The Federal Geographic Data Committee: Historical Reflections – Future Directions

January 2004, an FGDC paper on the history of the FGDC and NSDI

Planting the Seeds

In July 1973 the Report of the Federal Mapping Task Force on Mapping, Charting, Geodesy, and Surveying was published, representing the analyses and recommendations of representatives from the Office of Management and Budget, the Forest Service, the National Oceanic and Atmospheric Administration, the Defense Mapping Agency, and the U.S. Geological Survey. They found that most of the major cartographic agencies were in the process of developing and implementing computer-assisted automated systems, although no complete system had been developed at that time. The Task Force recognized that there were fast-growing cartographic requirements to relate points and areas on the ground to the social, economic, and ecological framework of our society and to present these relationships in digital form. The advent of the digital computer was ushering in a new revolution in mapping.

From Digital Evolution to Revolution

Over the decade following the Task Force Report there was extensive research, development and application of computer-assisted cartography in government agencies. Fledgling digital mapping programs were initiated in the late 1970’s in many government agencies. Within the Department of the Interior, the Geological Survey started its “Digital Mapping Program,” the Bureau of Land Management initiated their “Automated Land and Mineral Record System.” Other (DOI) Bureaus, while not having major automated cartography programs, were using the technology for project specific purposes. Soon advances in the technology coupled with reduced computer costs fueled an explosion in digital cartographic programs government-wide.

To assess the magnitude and growth of digital cartographic activities in the Federal government the Office of Management and Budget (OMB) initiated two studies. The first study, conducted in 1980 by the Office of Science and Technology Policy, identified the scope of Federal digital cartographic activities and assessed the next course of action in this evolving field. Recommendations from this study focused on establishing a centralized data base and a schema for building this data base. The second study was conducted by the General Accounting Office (GAO) in 1982. Three major findings resulted from this study: 1) it showed that there was a substantial duplication of effort in the Federal community, which was expected to increase; 2) there was a lack of prescribed standards; and, 3) there was inadequate interagency coordination. It was following the completion of this study that OMB issued a memorandum in 1983 establishing a formal committee with the specific charge of coordinating digital cartographic activities among Federal agencies.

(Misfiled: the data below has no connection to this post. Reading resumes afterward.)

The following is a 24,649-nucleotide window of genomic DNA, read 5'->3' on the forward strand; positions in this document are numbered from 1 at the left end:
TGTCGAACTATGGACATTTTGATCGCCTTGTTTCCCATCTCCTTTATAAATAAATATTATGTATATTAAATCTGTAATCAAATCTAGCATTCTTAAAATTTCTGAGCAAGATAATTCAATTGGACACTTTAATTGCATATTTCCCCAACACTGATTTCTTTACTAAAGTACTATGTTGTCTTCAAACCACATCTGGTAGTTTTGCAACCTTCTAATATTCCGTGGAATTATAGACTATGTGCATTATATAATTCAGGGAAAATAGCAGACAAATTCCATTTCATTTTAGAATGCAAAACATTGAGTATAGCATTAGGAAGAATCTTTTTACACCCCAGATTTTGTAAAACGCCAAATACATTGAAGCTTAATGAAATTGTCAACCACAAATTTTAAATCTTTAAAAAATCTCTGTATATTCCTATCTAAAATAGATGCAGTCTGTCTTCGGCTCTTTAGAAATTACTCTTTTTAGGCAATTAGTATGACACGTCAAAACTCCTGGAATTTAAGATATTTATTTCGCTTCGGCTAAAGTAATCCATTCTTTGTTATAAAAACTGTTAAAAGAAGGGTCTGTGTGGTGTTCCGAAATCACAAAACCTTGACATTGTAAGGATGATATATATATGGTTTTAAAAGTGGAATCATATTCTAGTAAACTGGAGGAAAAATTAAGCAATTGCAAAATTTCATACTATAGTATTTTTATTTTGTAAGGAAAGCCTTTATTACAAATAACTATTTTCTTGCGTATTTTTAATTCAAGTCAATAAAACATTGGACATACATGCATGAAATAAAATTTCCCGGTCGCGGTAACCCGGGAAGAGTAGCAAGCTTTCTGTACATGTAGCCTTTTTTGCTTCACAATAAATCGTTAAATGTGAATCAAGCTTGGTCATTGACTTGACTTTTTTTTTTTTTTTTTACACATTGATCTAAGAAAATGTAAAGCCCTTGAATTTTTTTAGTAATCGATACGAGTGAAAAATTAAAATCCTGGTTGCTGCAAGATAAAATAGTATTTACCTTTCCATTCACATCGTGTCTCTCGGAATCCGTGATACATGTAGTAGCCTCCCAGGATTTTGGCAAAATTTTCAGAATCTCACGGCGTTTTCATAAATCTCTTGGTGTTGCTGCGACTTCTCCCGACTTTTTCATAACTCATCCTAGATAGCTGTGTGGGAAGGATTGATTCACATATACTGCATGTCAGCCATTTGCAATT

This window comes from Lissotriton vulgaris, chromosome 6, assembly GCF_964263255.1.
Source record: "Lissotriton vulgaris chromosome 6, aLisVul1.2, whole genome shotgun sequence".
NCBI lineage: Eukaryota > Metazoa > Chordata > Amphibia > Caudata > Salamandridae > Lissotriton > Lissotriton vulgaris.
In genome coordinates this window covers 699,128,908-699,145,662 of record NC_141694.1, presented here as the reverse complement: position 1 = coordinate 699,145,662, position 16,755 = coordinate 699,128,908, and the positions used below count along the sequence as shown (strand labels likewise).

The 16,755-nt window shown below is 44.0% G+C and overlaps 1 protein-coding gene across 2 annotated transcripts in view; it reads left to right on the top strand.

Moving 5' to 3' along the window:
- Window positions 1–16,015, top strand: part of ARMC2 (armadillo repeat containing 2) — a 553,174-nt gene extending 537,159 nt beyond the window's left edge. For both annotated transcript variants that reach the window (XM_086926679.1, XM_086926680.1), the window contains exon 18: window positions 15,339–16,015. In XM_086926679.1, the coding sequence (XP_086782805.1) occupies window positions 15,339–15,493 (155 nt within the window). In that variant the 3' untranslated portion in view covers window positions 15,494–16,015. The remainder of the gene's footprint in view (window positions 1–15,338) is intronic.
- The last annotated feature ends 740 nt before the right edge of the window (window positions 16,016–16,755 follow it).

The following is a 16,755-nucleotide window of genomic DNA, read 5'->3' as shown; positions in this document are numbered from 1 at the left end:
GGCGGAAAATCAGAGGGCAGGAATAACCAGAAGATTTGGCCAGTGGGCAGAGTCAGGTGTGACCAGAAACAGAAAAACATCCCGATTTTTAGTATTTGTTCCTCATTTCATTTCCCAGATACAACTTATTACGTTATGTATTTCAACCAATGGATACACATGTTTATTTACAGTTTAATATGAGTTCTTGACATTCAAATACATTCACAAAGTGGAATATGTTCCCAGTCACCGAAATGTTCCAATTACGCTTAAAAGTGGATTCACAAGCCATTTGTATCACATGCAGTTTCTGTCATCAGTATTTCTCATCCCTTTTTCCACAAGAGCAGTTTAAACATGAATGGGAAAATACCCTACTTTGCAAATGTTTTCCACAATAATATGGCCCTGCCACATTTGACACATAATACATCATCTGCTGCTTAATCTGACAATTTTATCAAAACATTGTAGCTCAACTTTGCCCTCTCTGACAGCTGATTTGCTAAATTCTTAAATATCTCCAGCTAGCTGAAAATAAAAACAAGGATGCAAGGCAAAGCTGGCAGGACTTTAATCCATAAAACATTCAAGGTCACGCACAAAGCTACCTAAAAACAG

From Revolution to Coordination

This newly established committee was called the Federal Interagency Coordinating Committee on Digital Cartography (FICCDC). The DOI was identified as chair of this committee that included representatives from the Departments of Agriculture, Commerce, Defense, Energy, Housing and Urban Development, State, Transportation, Federal Emergency Management Agency, and National Aeronautics and Space Administration. The FICCDC was specifically charged to “improve the use of digital cartographic base data within the Federal government and to provide a framework for its proper management.” Within this context the committee addressed the key issues of data base development, standards, and duplicative effort.

By the late 1980’s the distinction between the fields of automated cartography and Geographic Information Systems (GIS) was becoming blurred. The use of this automated technology was now omnipresent. New and growing administrative and regulatory responsibilities assigned to agencies were placing tremendous pressure on existing information delivery systems. Computerized spatial data handling technologies, such as GIS had emerged as cost-effective tools for solving complex geographical problems and assisting decision-makers in finding solutions to real-world management challenges. In recognition of these changes taking place, the OMB in 1989, renewed the charter of the FICCDC and tasked the committee to look at the future of spatial data coordination in the Federal Government. Specifically, 1) to prepare an analysis evaluating the FICCDC mission as it related to an expanded role in coordinating Federal use of digital spatial data, 2) to provide recommendations for appropriate FICCDC activities beyond its current charter, and 3) to conduct a review of and prepare recommendations for potential revisions to OMB Circular A-16, Coordination of Surveying and Mapping Activities, to incorporate Federal activities relating to digital spatial data. In December 1989, the FICCDC held a two-day “Forum on Spatial Data Coordination” bringing together representatives from 60 organizations/agencies to discuss, debate, and formulate recommendations to affect the future shape and character of coordination. Specific recommendations from this Forum were to 1) increase the breadth of coordination of Circular A-16 from 3 categories of spatial data to 10 categories, 2) change the committee name to reflect this broader coordination responsibility, and 3) the new committee and its expanded responsibilities should be incorporated within a revised OMB Circular A-16.